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List of Subsidiaries: Urban Barns Foods Inc., an Alberta Company
 
*filed herewith.
 
 
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Pursuant to the requirements of Section 13 or 15(d) of the Exchange Act, the Registrant has duly caused this Report to be signed on its behalf by the undersigned thereunto duly authorized.
 
 
URBAN BARNS FOODS INC.
     
 Date: November 15, 2010
By:
/s/ Jacob Benne
   
Jacob Benne
   
Chief Executive Officer, President and Director
(Principal Executive Officer)
     
Date: November 15, 2010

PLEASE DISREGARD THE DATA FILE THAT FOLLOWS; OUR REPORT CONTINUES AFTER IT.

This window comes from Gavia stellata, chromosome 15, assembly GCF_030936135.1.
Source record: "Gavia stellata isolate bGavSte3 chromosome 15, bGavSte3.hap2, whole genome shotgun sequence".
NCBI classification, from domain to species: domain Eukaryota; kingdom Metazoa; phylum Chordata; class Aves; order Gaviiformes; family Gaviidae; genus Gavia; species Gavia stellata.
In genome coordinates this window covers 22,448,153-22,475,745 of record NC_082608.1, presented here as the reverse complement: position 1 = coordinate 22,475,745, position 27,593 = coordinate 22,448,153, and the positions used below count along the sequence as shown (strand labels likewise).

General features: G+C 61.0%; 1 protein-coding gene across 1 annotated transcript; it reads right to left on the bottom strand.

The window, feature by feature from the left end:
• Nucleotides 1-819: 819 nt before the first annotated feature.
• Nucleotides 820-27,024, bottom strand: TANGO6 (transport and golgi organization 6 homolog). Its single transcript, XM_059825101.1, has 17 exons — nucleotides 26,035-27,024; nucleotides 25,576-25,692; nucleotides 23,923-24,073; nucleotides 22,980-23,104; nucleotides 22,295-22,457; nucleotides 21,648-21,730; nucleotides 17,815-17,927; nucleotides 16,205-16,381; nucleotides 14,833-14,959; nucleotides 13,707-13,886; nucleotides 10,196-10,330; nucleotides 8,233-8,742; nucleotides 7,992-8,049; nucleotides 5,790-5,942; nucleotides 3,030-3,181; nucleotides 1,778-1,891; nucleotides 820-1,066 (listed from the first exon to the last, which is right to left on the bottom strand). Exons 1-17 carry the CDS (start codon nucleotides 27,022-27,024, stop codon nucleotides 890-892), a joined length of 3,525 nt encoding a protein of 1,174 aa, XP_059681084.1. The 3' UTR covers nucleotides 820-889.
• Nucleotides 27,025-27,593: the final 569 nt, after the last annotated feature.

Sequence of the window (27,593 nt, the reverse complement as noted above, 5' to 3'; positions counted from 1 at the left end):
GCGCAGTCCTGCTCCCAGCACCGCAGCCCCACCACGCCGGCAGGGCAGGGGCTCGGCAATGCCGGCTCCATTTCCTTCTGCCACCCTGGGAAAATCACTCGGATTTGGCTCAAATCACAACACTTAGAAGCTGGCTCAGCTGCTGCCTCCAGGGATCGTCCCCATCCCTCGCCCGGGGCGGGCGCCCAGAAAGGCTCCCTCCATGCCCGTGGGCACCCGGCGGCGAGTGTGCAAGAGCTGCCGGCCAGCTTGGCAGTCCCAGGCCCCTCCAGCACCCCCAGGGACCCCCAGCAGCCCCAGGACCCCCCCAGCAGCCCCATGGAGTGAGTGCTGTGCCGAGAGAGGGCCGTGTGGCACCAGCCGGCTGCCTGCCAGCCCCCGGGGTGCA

/s/ Dan Meikleham
   
Dan Meikleham
   
Chief Financial Officer, Secretary, Treasurer and Director
(Principal Financial Officer and Principal Accounting Officer)
 
Pursuant to the requirements of the Exchange Act this Report has been signed below by the following persons on behalf of the registrant and in the capacities and on the dates indicated.
 
SIGNATURES
 
TITLE
 
DATE
         
         
/s/ Jacob Benne
     
November 15, 2010
Jacob Benne
 
Chief Executive Officer, President and Director
   
         
/s/ Dan Meikleham
     
November 15, 2010
Dan Meikleham
 
Chief Financial Officer, Secretary, Treasurer and Director
   
         
/s/ Robyn Jackson
     
November 15, 2010
Robyn Jackson
 
Director